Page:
By R. Alan Richardson
When baseball coach Merritt Ainslie was asked about Hunter Lane’s career, he told this story, “In his first game as a freshman on Feb. 17, 2016 at Jackson High School, he did not start. I brought him on in relief in a tight game with the bases loaded and no outs. Most freshmen would have folded under that kind of pressure. Hunter had ice water in his veins and showed no anxiety or nervousness at all. He got us, out of the jam and we went on to win the game 17-5. It was like he was telling me, ‘Give me the ball and I’ll get us out of this’.” That’s when I knew I had a ballplayer and was excited for the next four years with him. He’s been a model of consistency over that time.” This week the senior was named 8-AAA’s Region Player-of-the-Year and rightfully so. He batted a lofty .480, hit four homeruns, stole 13 bases without being caught a single time, and pounded out 38 RBI’s along the way. During his career he has over 30+ wins as a starting pitcher and was voted the Region Pitcher-of-the-Year in 2017. Lane has been a first-team Region nominee for the past three seasons and is headed to Chattahoochee Valley Community College in Phenix City, Alabama to continue his career next season. One other important stat is that he carries a 4.2 weighted GPA and is a highly gifted student!
Here’s what the third baseman and pitcher said about the award, “It’s a great honor for me. I’ve worked hard for four years at this. For the other coaches in the Region to vote for me and decide to award me this honor is a blessing.” Each coach gets one vote, but cannot vote for anyone on their own team. Lane beat out some outstanding players for the award like UGA-bound Jefferson shortstop Lane Watkins.
Ainslie couldn’t say enough about his All-Star. “He’s a phenomenal player and even better teammate that gets others to play to their potential because they respect his leadership and playing ability. He really respects the game and approaches it the right way every day. You don’t know if he’s having a 4-4 or 0-4 day at the plate. That ability to keep his emotions in check and stay on an even keel is just part of what makes him a special player. You know what you’re going to get out of him every day when he shows up at the park whether it’s a game or practice. It’s hard when you’re expected to do well, but he lived up to all the expectations I had for him and even exceeded those expectations. If you want to know how special he was, just about every coach on the opposing teams made comments about him. They were appreciative of how he played the game and his being a class act on the field. That says a lot about him.”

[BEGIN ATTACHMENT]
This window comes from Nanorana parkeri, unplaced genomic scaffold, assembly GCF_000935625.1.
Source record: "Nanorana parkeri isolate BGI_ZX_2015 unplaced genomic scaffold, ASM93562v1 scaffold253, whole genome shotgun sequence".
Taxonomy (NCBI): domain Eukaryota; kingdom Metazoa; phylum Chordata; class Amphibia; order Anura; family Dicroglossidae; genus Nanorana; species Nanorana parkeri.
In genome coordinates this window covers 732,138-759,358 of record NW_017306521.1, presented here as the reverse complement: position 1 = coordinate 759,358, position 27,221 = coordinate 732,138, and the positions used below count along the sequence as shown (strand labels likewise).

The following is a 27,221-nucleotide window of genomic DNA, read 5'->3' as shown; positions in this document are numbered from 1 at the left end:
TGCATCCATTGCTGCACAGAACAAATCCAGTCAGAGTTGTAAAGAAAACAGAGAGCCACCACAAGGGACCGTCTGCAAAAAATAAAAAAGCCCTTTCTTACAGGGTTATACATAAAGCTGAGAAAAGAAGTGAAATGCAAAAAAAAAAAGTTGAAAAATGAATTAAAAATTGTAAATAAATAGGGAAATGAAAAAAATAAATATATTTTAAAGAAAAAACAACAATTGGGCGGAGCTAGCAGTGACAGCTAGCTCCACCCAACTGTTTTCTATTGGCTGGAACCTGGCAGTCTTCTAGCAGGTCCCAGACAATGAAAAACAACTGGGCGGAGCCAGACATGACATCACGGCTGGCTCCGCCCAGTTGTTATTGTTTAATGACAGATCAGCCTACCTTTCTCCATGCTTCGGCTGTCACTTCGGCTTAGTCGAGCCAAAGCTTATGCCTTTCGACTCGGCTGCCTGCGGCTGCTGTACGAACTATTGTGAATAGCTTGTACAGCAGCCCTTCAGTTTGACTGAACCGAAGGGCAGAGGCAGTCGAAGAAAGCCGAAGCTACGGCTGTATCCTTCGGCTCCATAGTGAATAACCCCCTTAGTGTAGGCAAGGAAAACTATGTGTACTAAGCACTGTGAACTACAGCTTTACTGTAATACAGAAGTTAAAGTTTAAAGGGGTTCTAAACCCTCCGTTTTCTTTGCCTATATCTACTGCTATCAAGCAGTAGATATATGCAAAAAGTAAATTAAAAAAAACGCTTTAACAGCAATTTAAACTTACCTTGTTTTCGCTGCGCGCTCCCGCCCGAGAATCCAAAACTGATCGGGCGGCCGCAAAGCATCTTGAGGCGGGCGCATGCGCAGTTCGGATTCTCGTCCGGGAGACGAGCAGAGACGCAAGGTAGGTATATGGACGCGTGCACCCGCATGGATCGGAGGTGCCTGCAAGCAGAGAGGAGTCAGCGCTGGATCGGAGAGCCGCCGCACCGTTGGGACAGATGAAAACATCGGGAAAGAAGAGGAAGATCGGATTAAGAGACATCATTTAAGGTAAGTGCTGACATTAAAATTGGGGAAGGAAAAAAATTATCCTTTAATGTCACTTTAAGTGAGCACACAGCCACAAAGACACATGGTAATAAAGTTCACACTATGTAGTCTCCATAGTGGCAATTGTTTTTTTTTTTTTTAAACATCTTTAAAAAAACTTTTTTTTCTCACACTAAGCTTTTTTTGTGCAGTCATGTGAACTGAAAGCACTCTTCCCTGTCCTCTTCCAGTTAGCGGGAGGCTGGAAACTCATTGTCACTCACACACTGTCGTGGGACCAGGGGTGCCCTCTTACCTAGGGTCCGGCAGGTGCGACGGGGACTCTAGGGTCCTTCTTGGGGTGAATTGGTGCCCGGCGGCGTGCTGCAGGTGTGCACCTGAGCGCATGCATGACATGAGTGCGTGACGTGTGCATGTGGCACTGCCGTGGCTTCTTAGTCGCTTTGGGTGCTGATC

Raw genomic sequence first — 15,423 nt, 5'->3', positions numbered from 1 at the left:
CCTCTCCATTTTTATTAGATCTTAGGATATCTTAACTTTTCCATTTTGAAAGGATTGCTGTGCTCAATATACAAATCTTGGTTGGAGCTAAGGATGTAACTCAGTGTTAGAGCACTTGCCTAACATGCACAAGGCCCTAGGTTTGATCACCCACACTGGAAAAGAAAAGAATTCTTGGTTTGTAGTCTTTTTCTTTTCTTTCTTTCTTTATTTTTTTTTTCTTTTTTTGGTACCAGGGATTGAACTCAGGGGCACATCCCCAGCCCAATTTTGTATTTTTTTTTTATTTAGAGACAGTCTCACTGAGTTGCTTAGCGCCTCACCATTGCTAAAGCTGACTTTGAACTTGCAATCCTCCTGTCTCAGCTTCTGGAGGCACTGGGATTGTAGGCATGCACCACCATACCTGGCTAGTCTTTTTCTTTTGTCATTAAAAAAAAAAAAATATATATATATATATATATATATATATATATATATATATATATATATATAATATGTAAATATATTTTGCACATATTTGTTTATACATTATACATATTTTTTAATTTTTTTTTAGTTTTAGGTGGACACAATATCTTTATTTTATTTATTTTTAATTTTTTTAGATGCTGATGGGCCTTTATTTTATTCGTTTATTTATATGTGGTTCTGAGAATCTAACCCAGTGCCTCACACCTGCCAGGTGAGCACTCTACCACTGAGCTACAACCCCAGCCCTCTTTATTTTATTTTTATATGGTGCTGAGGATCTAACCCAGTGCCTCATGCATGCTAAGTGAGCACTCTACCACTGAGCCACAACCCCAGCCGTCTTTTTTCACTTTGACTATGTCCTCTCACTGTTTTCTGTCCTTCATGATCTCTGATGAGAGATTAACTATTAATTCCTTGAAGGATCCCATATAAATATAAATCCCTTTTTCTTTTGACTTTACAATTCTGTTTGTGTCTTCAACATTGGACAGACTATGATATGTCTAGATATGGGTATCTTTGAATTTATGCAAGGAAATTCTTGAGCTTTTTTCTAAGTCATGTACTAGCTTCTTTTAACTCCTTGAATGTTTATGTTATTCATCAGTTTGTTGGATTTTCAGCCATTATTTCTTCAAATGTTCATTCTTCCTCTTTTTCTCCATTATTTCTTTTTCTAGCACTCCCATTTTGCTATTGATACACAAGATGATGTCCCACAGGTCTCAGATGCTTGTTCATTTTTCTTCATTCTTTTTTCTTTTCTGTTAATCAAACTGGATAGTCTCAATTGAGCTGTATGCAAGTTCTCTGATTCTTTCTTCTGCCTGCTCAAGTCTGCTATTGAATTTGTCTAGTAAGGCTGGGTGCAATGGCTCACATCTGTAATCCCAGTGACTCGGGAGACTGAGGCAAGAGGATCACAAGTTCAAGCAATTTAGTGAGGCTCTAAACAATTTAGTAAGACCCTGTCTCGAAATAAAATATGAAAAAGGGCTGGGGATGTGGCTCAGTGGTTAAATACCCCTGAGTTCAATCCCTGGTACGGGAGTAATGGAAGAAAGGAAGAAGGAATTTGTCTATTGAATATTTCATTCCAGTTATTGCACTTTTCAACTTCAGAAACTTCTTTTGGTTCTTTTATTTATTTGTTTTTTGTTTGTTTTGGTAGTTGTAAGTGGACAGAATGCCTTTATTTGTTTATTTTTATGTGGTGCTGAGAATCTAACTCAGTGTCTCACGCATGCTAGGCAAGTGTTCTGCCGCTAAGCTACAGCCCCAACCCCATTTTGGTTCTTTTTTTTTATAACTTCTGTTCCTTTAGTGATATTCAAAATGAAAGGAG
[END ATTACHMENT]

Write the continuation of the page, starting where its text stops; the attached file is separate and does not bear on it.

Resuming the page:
Even though the coaches were appreciative of how he played the game, you don’t get votes for Player-of-the-Year for being a nice guy or just playing hard. “You have to have the stats to back it up,” said Ainslie. “They’ve watched him for four years now and his consistency impressed them. This is the third year in a row that the honor has been awarded to someone that was not on the Region Championship team. Hunter Lane can hit with any high school player in the country. He understands his swing and isn’t scared of anybody. I don’t know what I’m going to do next year after automatically putting his name on the scorecard for four years.”
If you dig a little deeper into Lane’s love for the game, you could go to the backyard of his youth. He says he remembers those early days of tossing around the ball and taking batting practice with his father (Kerry Lane), but didn’t really get serious about it until the age of 12. “I started playing travel ball then and that’s what I’ve done ever since. That’s where I started really working and developing my work ethic and habits. It’s when I made a commitment to the game.”
His mother, Stacie Lane, said, “I’m just a very proud Mama. It’s kind of sad. I cannot believe it’s over. It seems like just yesterday he made the varsity team as a freshman. He’s been so blessed with such great teammates and coaches for many years. Hunter loves this game. He loves baseball. It’s all he’s ever known and wanted to do. I hate to sound cliché, but he’s a great student and highly respectful kid. I couldn’t be prouder of the young man he has become and can’t wait to see what the next level brings out in him as a baseball player and person. When Hunter found out he had won the award, he was ecstatic. His college Coach (Hunter Vick) even called him. Can you believe they already knew? That’s crazy.”
Mrs. Lane went on to say, “Merritt has done an amazing job with the baseball program. I told him that he has poured so much into Hunter over these past four years; it’s made him a better player and person. He has such a presence about him and the boys respect him so much. Thank you Coach.”
Lane closed with these comments, “It was a letdown losing to Redan. I wish I was still playing, but we had a really good senior season winning lots of games. My teammates were great. They encouraged me throughout the season and that made me just work harder. I didn’t want to let them down. I want to thank them, the coaches, my parents, and fans for pushing me to be where I am today.
To Coach Ainslie, I want to thank him for not only being a great baseball coach, but also for acting as a mentor for the entire team by teaching us life lessons along the way. I am going to miss it. The best memories of my life came on that field.”